The room is rapt. Nearly every concert goer is silent, leaning forward in anticipation. Which, if you are sober, and I am, and self-aware, which I was channeling on this occasion, can be a really good thing. Richard Thompson bounds to the microphone at The Plaza Live like an aggressive Leonard Cohen — tall, handsome, immensely talented and profoundly loved.
Wearing his trademark beret, pants that look like a Princeton gridiron star from the 1940s, and a smile betraying his self-assuredness, Thompson opens with a crowd-pleasing rendition of “Bathsheba Smiles.” Thompson’s visits to Florida are infrequent, instilling a longing in his Sunshine State contingent. Heads are nodding, knees gently slapped — a few folks who are missing either the self-aware or sober chip at the moment sing audibly.
Any one of these distractions could alter the experience of seeing a legend live, but on this night it does not. Thompson’s tunes are a perfectly fried batch of fish n’ chips with a twist of lime. A large subset of society may not crave it, but its taste is recognizable, appreciated, and powerful. Thompson’s guitar playing, vocals, and songwriting are the fish, chips, and lime in the sanguine compositions that are Richard Thompson songs.
Thompson’s best-known song, “1952 Vincent Black Lightning,” gets unceremoniously plugged into the middle of his set. Thompson fiddles around with tuning for a few moments before announcing, “In this song, there is a boy, a girl, and a sacred object.” The unassuming introduction belies the power and beauty of the song.
“1952 Vincent Black Lightning” showcases all three of Thompson’s signature ingredients — slick guitar playing, affective vocals, and scrumptious storytelling. The tune is a classic boy meets girl tale with an ultra-hip motorcycle at its focal point. A smattering of cheers rises up from the crowd as we process the early treat. Thompson is not even a half hour into his set before playing the legendary tune.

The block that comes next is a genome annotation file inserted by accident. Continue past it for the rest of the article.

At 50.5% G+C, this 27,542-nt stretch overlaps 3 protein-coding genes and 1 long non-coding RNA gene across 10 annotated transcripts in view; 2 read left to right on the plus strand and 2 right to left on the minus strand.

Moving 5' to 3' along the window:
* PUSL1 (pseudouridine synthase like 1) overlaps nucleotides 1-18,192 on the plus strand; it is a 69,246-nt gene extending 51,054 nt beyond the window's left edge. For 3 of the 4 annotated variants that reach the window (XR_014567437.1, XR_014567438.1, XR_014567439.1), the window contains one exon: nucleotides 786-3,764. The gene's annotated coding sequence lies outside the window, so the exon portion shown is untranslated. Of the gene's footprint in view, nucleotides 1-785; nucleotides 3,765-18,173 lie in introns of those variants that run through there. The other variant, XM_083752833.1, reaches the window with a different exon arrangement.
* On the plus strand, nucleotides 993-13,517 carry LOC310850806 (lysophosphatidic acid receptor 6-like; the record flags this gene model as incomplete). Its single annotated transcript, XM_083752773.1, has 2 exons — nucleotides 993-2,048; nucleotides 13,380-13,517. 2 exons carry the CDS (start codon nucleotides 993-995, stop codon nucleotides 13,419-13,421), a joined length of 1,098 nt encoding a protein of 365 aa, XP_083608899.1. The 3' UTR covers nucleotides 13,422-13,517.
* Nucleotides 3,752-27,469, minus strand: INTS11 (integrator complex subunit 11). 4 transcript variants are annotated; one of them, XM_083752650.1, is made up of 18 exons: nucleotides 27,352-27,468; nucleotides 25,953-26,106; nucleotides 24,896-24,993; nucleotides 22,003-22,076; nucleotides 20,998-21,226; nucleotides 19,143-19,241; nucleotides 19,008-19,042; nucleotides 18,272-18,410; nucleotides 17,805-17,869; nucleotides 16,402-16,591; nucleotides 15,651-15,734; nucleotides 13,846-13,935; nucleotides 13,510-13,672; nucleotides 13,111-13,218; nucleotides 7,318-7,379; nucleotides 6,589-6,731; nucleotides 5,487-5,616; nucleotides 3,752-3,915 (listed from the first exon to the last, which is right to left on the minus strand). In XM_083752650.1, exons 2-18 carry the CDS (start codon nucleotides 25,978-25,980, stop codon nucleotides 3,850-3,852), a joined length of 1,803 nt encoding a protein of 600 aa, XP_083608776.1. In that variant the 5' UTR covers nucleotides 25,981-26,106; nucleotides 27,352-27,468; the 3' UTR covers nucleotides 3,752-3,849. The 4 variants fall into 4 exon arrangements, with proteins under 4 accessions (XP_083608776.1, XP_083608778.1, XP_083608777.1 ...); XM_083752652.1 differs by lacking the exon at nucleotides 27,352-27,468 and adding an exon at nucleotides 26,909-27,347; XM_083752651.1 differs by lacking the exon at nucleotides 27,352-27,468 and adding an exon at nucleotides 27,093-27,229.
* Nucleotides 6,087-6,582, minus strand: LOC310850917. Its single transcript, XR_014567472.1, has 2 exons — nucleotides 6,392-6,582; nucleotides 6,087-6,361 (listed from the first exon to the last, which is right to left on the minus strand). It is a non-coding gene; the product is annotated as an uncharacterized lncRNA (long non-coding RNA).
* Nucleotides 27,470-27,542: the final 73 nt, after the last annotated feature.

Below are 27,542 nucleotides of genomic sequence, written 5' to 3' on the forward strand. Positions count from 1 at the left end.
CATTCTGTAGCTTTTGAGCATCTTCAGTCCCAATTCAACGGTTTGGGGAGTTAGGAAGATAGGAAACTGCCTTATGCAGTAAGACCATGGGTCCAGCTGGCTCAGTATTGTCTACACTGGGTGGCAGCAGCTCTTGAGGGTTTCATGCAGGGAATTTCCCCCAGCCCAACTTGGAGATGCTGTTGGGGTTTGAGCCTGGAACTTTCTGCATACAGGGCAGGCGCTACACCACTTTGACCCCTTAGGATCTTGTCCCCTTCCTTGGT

The camaraderie one feels at a show like this begins to surface. The crowd begins to loosen a bit. Requests start to float from a few rows back. A seasoned professional, Thompson brushes off the unsolicited requests in stride and keeps doing his thing. His thing, most notably, is playing incredible guitar.
Thompson’s playing is the feature of the dish. And we have all come to consume that particular treat. Thompson knows he is not going to sell out arenas and even makes a comment about our place in society. We, his adoring audience sitting here on a Wednesday night, listening to a guy whose last hit was over forty years ago, may be a little weird in the eyes of society.
If falling for lyrics like, “I found your picture in the corporal’s pocket/His cold fingers pressed it to his chest” make us weird, then save me a place on the fringes. “Sniper’s bullet took his eyes and his breath away,” the song goes on to say. My breath suffers a similar fate as Thompson croons.
The narrator of “Woods of Darney” goes on to fall in love with the subject of the picture. They marry but the specter of her former lover haunts the soldier. As he is called back into duty, his complicated allegiance begins to show.
The trio of ingredients that make Thompson blend satisfyingly as he finishes the story. His voice conveys a soldier’s sense of duty. His guitar speaks the love his narrator feels for the woman. And this time, it is the lyrics, the expert storytelling that captivates. We are all in love with his voice, storytelling, playing, and presence.
“Woods of Darney” encapsulates the relationship between Thompson and his crowd — non-traditional, undying love. Perhaps we are weird for craving fish and chips. The next time Thompson comes around, we will certainly be ordering another helping of his guitar with the complement of those lyrics and a twist of vocals.
Richard Thompson live review 2017 by Jason Earle.
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